March 22, 2006 at 4:59 am #87363
On my blog about technique, someone left a comment asking me to elaborate on the technique of placing only one finger at a time ahead of the one being played, rather than placing blocks of 3 or 4 notes at a time.
The term placing in sequence is mine.March 22, 2006 at 12:39 pm #87364
There’s one more thing that I should have added to the original post.March 27, 2006 at 3:25 am #87365Elizabeth Volpé BlighParticipant
I agree, Carl, it’s a necessary technique for certain passages! In Bartok’s Concerto for Orchestra, in the final movement, there’s an excerpt in which the lines are only a third apart. Luckily, Grandjany re-arranged the first and second parts so that the hands are separated better, but this excerpt is on many audition lists and would have to be played as written at a professional audition. Salzedo’s Conditioning Exercises also specify sequential placing for a couple of the exercises. You’re absolutely right that students should first learn to place in blocks, though. If they try to place sequentially all the time, then they cannot play quickly with a good position. I’m enjoying your blogs! They’re full of good information, and entertaining as well.March 27, 2006 at 3:39 am #87366unknown-userParticipant
I have good news. After many years of frustrating searches for a
solution to playing the fugue in Bartok’s Concerto for Orchestra,
Lucile Lawrence found the elegant, simple solution. You can exchange
notes between the right hand and left hand so instead of reaching up
for a thumb note, you reach down for a note from the left hand, which
easily takes a right hand note. You will soon see where this helps, in
more than one spot. It makes it smooth and relatively easy. She also
taught playing with placing one note ahead, especially in passages like
this, and called “like walking on eggshells.” But she used placing
ahead very creatively to create phrasing and illustrates notes that
belong to each other by placing them together.March 27, 2006 at 2:11 pm #87367
Elizabeth- I learned only recently that the Salzedo Conditioning exercises include placing in sequence.September 3, 2007 at 9:59 am #87368Lisa McCannParticipant
Placing in sequence is a more advanced technique that uses all of the skills developed from placing blocks of notes.
Carl, would you mind elaborating a bit on this statement? As a beginning harpist, I think that placing one note ahead would be much easier than block placing.
-LisaSeptember 3, 2007 at 5:15 pm #87369Saul Davis ZlatkovskiParticipant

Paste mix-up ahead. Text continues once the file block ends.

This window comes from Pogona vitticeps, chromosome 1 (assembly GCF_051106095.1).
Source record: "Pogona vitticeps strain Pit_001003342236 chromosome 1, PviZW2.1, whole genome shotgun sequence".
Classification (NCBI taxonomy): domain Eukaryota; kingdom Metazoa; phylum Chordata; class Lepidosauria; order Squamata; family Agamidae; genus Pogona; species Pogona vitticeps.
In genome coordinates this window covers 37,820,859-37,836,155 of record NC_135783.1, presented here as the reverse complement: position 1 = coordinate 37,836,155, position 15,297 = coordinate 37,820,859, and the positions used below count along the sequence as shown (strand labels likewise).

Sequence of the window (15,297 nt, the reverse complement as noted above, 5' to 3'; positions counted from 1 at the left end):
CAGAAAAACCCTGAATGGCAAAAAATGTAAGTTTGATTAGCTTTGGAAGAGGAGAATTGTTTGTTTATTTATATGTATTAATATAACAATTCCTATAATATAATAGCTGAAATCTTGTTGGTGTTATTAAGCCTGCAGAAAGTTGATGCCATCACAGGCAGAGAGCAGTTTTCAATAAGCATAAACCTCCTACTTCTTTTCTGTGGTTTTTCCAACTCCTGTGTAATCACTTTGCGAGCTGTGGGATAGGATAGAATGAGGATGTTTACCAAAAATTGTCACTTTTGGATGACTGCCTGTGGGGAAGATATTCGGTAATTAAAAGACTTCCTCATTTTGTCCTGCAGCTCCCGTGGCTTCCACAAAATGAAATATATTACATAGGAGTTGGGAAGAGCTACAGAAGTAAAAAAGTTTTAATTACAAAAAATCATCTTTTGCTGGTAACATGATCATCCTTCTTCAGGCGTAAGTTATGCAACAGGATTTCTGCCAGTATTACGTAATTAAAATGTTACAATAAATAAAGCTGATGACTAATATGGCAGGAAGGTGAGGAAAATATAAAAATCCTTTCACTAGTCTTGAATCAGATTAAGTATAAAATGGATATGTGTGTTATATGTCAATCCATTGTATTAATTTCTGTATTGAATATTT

Who said anything on the harp is easy? Yes, block placing is more difficult at first, but it is necessary for clean playing and good phrasing. One-at-a-time placing is only for when you can’t do it, or need a special effect.September 3, 2007 at 8:41 pm #87370
Placing one note at a time is what virtually all beginner students do, because as beginners they have no muscle memory for the hand position for tirads, 4 note chords, octaves, scales, and virtually all intervals,(2nds, 3rds, 4ths, 5ths, etc.). So when a beginner places one note at a time, he is really just hunting for the next note. But in sequencial placing, the player knows exactly where the next note is and is not hunting at all. The advanced player can form, in the air off the strings, any interval he wants, or any chord position(root, 1st and 2nd inversion, V7 in all its inversions, etc.). So when he places at the last second, or places in sequence, his fingers go exactly to where they need to be with no correction and no mistake. In order to get to that level of playing though, the student has to start by placing groups of 2,3,or 4 notes in blocks, making sure that when the fingers go on the strings(n blocks) no correction is needed, such as a finger landing on a wrong string, or a finger going so far through the plane of the strings that the string is almost down to the first knuckle, requiring the harpist to readjust the finger position before playing. Only when the student can consistantly place with complete accuracy in blocks can he/she move on to placing in sequence.September 4, 2007 at 3:31 pm #87371AnonymousInactive
Clifford Wooldridge who, as many of you will remember, worked for many years at Lyon & Healy, began his harp studies in England with John Cockerell.September 5, 2007 at 12:59 am #87372Saul Davis ZlatkovskiParticipant
If only there were fewer nitwits working at the publishers, one wouldn’t have to nitpick nearly as much.September 5, 2007 at 5:08 am #87373Lisa McCannParticipant
Many thanks to Carl et al for such an informative discussion on this topic. My excellent harp teacher (Chelsea Spence in Fort Collins, Colorado) and I had a very lively discussion on placing based on this discussion!September 5, 2007 at 6:03 am #87374patricia-jaegerMember
Mr. Milligan, I also heard John Cockerill’s recording of the Introduction and Allegro, in 1953, many times. I was on the faculty of a Missouri college, and it was in the music library located in my classroom. I almost wore that record out, I admired his playing so very much. It was good to read his name once more, for he is not mentioned in the Palkovic Bibliography,September 5, 2007 at 7:59 am #87375
Lisa- I’d love to hear what you both discussed.September 6, 2007 at 9:59 pm #87376
How the heck did we end up with two different threads on placing in sequence????
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